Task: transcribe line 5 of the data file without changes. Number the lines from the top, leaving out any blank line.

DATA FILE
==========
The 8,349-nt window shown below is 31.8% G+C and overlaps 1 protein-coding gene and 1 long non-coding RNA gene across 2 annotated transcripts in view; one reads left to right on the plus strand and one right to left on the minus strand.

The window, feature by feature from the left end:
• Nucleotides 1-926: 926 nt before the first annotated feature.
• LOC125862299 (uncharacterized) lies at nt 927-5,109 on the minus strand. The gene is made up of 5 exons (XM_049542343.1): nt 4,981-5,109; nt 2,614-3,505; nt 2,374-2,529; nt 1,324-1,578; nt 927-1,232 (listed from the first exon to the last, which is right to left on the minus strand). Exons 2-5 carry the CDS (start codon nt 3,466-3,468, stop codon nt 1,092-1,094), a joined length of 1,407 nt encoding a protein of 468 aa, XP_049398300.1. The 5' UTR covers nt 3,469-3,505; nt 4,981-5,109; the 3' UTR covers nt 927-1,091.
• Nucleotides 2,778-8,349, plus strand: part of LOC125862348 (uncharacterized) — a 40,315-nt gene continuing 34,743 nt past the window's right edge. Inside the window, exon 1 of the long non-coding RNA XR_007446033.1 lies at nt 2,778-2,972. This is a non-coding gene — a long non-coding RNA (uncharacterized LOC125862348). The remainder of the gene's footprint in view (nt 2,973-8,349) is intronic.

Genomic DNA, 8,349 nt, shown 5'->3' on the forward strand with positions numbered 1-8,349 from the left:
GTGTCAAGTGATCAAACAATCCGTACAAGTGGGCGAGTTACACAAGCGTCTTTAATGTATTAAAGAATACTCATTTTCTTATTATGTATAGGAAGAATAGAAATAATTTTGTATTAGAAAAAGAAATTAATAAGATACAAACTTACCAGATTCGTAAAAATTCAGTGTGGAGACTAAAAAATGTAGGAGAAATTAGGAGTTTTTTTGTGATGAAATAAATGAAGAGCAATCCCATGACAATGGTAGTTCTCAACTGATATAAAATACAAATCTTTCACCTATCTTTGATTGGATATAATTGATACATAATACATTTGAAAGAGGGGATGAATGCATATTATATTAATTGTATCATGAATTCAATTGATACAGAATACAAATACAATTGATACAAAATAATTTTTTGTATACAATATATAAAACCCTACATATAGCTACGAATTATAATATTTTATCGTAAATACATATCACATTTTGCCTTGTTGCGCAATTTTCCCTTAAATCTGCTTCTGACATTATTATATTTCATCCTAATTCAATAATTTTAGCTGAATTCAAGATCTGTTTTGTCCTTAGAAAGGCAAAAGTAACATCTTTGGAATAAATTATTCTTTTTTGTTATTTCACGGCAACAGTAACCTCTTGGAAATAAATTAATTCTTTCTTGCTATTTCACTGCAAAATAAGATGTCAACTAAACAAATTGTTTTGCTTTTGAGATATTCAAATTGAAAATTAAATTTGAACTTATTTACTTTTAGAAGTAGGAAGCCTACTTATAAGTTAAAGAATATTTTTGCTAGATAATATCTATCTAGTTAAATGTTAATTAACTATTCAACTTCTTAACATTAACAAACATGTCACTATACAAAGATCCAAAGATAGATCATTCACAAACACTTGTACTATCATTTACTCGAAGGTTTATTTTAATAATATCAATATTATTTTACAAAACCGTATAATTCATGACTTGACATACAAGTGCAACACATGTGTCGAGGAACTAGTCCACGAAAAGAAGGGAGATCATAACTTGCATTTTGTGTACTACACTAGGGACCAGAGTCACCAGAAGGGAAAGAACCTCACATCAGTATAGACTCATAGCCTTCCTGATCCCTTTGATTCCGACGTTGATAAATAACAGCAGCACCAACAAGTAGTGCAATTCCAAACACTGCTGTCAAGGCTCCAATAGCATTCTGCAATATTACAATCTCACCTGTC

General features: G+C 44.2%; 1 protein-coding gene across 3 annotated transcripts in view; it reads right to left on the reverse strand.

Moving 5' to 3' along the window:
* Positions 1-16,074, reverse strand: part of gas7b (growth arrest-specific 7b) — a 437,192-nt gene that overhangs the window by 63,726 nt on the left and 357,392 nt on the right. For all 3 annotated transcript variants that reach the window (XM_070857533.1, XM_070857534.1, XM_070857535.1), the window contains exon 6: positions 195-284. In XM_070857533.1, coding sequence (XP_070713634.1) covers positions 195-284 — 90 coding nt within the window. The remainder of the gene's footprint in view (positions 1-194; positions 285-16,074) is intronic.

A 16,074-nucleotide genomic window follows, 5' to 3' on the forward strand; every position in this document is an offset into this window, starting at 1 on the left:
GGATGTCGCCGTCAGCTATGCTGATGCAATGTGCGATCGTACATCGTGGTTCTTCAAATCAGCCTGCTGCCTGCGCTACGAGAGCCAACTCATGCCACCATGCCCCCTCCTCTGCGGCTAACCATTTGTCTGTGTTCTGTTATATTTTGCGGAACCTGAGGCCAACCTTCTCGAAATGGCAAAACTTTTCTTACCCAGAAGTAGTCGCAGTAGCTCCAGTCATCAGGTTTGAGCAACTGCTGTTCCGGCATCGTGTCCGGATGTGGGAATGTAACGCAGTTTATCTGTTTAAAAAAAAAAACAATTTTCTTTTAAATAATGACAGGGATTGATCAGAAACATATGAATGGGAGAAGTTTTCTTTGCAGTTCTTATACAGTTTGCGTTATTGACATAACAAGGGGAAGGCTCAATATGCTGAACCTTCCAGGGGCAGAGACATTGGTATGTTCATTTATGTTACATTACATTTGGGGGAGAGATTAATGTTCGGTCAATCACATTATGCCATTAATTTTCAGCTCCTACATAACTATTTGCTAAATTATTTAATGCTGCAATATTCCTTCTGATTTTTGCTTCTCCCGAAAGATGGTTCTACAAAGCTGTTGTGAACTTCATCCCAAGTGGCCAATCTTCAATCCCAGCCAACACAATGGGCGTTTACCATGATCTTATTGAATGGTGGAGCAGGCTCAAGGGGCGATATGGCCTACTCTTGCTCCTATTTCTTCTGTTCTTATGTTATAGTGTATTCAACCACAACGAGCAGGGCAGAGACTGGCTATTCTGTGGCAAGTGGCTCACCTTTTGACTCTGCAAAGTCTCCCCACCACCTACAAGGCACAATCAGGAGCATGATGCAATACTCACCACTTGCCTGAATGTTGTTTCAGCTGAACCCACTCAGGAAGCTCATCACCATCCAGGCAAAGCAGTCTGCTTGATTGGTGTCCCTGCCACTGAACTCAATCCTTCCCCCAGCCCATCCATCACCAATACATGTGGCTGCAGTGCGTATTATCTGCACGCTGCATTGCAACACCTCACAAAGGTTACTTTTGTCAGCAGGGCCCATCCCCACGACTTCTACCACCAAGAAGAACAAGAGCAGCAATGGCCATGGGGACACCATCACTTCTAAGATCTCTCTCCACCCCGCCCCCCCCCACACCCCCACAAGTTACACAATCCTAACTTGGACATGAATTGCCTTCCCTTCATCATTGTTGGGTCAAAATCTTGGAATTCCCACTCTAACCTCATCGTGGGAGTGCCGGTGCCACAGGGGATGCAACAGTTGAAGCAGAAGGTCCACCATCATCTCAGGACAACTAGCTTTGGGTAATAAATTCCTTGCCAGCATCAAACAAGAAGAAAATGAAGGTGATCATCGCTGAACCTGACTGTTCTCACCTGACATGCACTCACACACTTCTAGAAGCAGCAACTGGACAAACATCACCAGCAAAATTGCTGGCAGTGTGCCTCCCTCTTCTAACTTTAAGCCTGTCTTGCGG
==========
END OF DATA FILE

• Nucleotides 2,778-8,349, plus strand: part of LOC125862348 (uncharacterized) — a 40,315-nt gene continuing 34,743 nt past the window's right edge. Inside the window, exon 1 of the long non-coding RNA XR_007446033.1 lies at nt 2,778-2,972. This is a non-coding gene — a long non-coding RNA (uncharacterized LOC125862348). The remainder of the gene's footprint in view (nt 2,973-8,349) is intronic.